Attorney General John Suthers has to admit: Medical marijuana can be taxed
Attorney General John Suthers has been the high-ranking state official most likely to imply that the sky is falling in relation to medical marijuana. No wonder he cheered a Colorado Court of Appeals ruling in the Stacy Clendenin case that aimed to tighten up the description of caregiver -- one that was tossed in Denver District Court when the Board of Health tried to adopt it too hurriedly.
"When I said, 'Put that in your pipe and smoke it,' I didn't mean it like that!"
Betcha it pained him, then, to issue an opinion that further legitimized the medical-marijuana industry. In response to an inquiry by Governor Bill Ritter's office, Suthers conceded that "Colorado law is clear: Medical marijuana, in most instances, should be subject to state and local sales taxes."
Click here to read the opinion in its entirety. But here are the key questions and answers:
Question 1: Is medical marijuana "tangible personal property" subject to the state sales tax under the Colorado tax code, section 39-26-104(1)(a), C.R.S.?
Answer 1: Yes. Medical marijuana is tangible personal property and is subject to the state sales tax, unless eligible for a specific sales tax exemption.
Question 2: Do transactions involving medical marijuana constitute "sales of drugs dispensed in accordance with a prescription" such that they would qualify for tax exemption under section 39-26-717(1)(a), C.R.S.?
Answer 2: No. Medical marijuana is not dispensed in accordance with prescription.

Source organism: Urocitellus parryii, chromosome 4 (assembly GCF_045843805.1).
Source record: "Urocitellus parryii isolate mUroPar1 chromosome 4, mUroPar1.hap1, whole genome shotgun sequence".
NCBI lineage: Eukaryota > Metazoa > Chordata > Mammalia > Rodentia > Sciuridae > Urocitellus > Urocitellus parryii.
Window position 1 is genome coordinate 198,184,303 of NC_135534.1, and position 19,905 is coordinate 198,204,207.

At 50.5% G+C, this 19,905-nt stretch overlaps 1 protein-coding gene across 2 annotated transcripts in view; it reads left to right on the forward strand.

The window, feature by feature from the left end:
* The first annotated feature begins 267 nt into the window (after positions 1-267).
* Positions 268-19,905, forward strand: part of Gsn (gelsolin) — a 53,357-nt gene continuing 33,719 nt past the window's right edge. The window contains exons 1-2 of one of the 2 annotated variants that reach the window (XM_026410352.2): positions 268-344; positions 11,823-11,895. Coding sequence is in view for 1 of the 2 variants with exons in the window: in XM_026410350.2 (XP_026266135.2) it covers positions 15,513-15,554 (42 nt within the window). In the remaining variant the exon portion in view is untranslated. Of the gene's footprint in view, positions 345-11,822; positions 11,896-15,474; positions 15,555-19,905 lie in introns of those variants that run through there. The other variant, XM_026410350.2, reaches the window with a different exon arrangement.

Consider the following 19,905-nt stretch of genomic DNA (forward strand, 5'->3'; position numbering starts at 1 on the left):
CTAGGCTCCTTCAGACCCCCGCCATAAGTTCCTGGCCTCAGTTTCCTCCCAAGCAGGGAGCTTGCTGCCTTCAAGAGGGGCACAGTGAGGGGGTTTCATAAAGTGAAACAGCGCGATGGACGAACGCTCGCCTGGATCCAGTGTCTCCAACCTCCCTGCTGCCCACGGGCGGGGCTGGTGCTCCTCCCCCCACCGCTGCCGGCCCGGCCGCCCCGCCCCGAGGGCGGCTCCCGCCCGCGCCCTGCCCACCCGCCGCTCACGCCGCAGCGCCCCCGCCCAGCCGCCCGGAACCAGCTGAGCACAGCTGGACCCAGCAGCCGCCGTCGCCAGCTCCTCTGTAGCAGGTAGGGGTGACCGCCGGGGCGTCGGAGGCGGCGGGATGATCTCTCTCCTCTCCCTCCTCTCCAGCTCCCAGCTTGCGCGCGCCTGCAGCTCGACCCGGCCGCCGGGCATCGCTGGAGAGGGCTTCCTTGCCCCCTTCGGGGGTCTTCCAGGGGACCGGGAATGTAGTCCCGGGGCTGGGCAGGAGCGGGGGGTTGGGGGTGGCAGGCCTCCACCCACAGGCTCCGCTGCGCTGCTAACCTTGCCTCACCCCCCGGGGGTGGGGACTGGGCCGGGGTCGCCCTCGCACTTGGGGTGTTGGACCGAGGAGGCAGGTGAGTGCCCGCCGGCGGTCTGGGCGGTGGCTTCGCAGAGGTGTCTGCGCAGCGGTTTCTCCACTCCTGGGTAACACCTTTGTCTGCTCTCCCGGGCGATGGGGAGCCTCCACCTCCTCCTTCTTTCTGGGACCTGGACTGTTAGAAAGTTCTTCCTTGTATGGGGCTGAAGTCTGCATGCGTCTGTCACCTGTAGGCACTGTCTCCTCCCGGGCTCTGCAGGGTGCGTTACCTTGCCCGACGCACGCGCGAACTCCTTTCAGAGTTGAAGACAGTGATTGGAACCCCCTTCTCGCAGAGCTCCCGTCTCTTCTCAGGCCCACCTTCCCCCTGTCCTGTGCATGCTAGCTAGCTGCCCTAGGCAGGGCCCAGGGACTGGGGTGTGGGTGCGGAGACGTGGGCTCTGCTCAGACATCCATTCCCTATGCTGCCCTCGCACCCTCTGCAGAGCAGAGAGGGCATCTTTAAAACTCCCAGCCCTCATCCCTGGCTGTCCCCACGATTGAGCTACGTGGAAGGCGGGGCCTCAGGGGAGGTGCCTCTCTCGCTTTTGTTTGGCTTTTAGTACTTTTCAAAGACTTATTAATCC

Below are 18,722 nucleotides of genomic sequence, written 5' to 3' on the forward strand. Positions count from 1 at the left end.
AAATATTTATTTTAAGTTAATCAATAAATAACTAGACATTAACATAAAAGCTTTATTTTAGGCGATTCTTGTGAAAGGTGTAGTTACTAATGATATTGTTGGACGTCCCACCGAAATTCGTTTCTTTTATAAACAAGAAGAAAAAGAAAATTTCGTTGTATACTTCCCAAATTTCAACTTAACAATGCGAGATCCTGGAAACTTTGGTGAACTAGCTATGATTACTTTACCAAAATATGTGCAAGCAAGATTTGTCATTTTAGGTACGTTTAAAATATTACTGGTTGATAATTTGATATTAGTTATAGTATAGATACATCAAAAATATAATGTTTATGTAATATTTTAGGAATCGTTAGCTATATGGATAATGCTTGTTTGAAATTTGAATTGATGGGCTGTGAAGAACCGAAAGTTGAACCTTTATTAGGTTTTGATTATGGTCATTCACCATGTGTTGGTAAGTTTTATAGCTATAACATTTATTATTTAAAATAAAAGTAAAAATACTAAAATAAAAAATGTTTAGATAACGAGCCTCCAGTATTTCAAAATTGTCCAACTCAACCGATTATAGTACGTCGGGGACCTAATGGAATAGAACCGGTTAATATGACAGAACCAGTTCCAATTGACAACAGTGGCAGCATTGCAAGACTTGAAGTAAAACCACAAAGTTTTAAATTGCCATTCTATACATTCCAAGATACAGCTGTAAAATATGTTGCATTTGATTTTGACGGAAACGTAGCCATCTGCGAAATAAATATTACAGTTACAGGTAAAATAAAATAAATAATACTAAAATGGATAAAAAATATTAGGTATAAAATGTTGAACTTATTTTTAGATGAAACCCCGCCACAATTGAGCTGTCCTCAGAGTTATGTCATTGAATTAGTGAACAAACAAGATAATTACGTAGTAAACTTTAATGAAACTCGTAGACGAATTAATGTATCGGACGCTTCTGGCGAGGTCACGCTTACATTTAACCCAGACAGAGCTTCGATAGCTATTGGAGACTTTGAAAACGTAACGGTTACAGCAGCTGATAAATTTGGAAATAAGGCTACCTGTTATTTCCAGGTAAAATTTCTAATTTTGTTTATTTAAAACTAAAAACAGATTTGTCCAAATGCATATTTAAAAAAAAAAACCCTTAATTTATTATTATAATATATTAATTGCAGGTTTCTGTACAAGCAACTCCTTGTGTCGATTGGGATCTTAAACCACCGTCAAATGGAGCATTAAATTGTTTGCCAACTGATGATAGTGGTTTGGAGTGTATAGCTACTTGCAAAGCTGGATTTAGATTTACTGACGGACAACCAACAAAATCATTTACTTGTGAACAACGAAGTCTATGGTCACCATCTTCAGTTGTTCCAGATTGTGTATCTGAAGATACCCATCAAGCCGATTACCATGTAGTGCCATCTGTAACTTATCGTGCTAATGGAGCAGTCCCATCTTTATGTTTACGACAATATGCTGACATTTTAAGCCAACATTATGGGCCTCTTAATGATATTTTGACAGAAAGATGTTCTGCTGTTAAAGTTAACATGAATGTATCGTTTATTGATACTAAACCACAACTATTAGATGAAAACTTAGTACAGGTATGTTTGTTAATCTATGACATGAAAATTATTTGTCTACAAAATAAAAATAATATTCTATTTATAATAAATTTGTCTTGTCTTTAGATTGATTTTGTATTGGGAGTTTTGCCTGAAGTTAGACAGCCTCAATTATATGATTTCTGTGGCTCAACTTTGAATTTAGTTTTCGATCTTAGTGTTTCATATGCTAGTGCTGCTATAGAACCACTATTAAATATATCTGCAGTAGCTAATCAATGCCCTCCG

Question 3: Do medical marijuana transactions qualify for the agricultural tax exemptions under section 39-26-716, C.R.S.?
Answer 3: Generally not, except as discussed in response to Question 4, below.
Question 4: Does the form of marijuana sold or purchased alter the tax treatment of the transaction?
Answer 4: Yes. Pursuant to section 39-26-716 (4)(b), C.R.S., all sales and purchases of seeds are exempt from sales tax in Colorado. Other forms of marijuana sold or purchased would not qualify for this sales tax exemption.
Question 5: Regardless of the legality of the activity, are individuals and enterprises that engage in the sale of medical marijuana pursuant to Amendment 20 required to obtain a license and otherwise comply with the requirements of section 39-26-103, C.R.S.?
Answer 5: Yes. Unless subject to a particular exemption, it is unlawful under section 39-26-103(1)(a), C.R.S., for any individual or enterprise to engage in the business of selling at retail without first having obtained a retail sales license issued by the Colorado Department of Revenue.
Question 6: If such transactions are taxable, whose obligation is it to collect and remit any sales tax due for the purchase or sale of medical marijuana?
Answer 6: The obligation to collect and remit sales tax due is borne by the vendor.
Of course, the story doesn't end there. Suthers notes that "this formal opinion should help clear up many of the uncertainties surrounding the taxation of medical marijuana." But he adds, "Many other questions surrounding medical marijuana and Amendment 20 to the Colorado Constitution will have to be resolved by the courts or the Colorado Legislature."
Colorado senator Chris Romer has already taken up that challenge, and expect more elected officials at the state and local level to follow suit over the next weeks and months. This remains a burning issue -- but in a state suffering from a serious economic crisis, the notion that medical marijuana can be taxed is likely to persuade even the most adamant weed opponents that compromises must be made.